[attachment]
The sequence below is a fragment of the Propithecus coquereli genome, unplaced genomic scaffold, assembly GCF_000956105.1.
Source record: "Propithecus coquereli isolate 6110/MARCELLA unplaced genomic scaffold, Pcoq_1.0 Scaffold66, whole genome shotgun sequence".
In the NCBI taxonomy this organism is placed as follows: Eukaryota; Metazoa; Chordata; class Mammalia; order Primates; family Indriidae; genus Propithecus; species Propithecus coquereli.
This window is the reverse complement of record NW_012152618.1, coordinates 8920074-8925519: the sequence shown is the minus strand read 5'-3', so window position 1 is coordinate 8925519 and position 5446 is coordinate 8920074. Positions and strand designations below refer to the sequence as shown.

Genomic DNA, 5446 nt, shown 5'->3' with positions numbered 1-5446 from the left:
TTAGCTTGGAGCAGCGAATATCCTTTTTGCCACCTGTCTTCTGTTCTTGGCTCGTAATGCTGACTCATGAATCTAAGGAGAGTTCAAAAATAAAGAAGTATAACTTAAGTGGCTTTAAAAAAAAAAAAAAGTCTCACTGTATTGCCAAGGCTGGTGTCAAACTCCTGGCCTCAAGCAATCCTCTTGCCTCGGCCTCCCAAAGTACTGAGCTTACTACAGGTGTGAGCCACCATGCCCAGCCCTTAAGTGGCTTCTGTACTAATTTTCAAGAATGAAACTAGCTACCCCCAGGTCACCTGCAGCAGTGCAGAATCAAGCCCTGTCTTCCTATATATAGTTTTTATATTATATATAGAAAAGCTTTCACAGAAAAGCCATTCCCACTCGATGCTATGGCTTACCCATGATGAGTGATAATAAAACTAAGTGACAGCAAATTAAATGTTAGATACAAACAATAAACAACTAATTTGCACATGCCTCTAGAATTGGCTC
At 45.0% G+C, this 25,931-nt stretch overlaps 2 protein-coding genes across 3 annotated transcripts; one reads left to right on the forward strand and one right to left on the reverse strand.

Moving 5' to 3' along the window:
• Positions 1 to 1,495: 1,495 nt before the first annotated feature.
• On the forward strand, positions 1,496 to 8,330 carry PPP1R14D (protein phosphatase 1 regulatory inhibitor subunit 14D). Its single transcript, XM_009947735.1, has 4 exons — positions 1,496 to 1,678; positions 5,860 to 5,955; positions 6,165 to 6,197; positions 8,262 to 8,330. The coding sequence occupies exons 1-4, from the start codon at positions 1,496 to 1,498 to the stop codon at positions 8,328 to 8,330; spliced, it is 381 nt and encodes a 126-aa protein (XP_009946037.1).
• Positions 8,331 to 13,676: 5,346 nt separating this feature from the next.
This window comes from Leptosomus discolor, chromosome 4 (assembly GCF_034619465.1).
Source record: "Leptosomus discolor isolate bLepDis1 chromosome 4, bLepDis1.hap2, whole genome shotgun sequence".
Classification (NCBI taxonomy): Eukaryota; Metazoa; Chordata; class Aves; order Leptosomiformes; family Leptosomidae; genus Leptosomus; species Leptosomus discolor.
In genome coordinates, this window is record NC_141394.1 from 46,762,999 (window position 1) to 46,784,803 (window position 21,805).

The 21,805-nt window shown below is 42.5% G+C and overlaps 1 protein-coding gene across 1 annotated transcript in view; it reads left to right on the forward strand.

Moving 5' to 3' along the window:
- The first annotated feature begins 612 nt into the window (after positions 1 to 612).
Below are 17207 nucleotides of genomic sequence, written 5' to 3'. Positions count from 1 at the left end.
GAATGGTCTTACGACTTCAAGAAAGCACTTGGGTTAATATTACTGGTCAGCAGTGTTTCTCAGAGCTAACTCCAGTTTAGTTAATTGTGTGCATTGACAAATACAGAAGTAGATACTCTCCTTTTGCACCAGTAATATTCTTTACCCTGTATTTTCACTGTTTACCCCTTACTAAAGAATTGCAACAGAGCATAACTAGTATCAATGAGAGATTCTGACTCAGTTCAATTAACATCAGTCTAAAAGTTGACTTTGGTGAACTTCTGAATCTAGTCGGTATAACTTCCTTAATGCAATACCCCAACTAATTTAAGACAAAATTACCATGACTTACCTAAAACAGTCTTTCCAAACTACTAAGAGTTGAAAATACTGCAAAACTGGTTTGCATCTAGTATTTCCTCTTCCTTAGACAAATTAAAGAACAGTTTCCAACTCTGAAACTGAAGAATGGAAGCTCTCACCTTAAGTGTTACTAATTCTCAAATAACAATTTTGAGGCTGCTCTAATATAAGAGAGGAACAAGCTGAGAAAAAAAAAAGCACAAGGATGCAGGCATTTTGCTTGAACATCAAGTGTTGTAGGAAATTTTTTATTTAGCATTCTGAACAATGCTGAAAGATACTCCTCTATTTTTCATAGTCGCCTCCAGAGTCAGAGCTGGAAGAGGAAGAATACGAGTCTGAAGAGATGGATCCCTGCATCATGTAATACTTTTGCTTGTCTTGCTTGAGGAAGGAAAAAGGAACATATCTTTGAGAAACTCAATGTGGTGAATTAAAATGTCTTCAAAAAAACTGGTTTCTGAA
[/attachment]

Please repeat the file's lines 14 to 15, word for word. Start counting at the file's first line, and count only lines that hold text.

Classification (NCBI taxonomy): Eukaryota; Metazoa; Chordata; class Aves; order Leptosomiformes; family Leptosomidae; genus Leptosomus; species Leptosomus discolor.
In genome coordinates, this window is record NC_141394.1 from 46,762,999 (window position 1) to 46,784,803 (window position 21,805).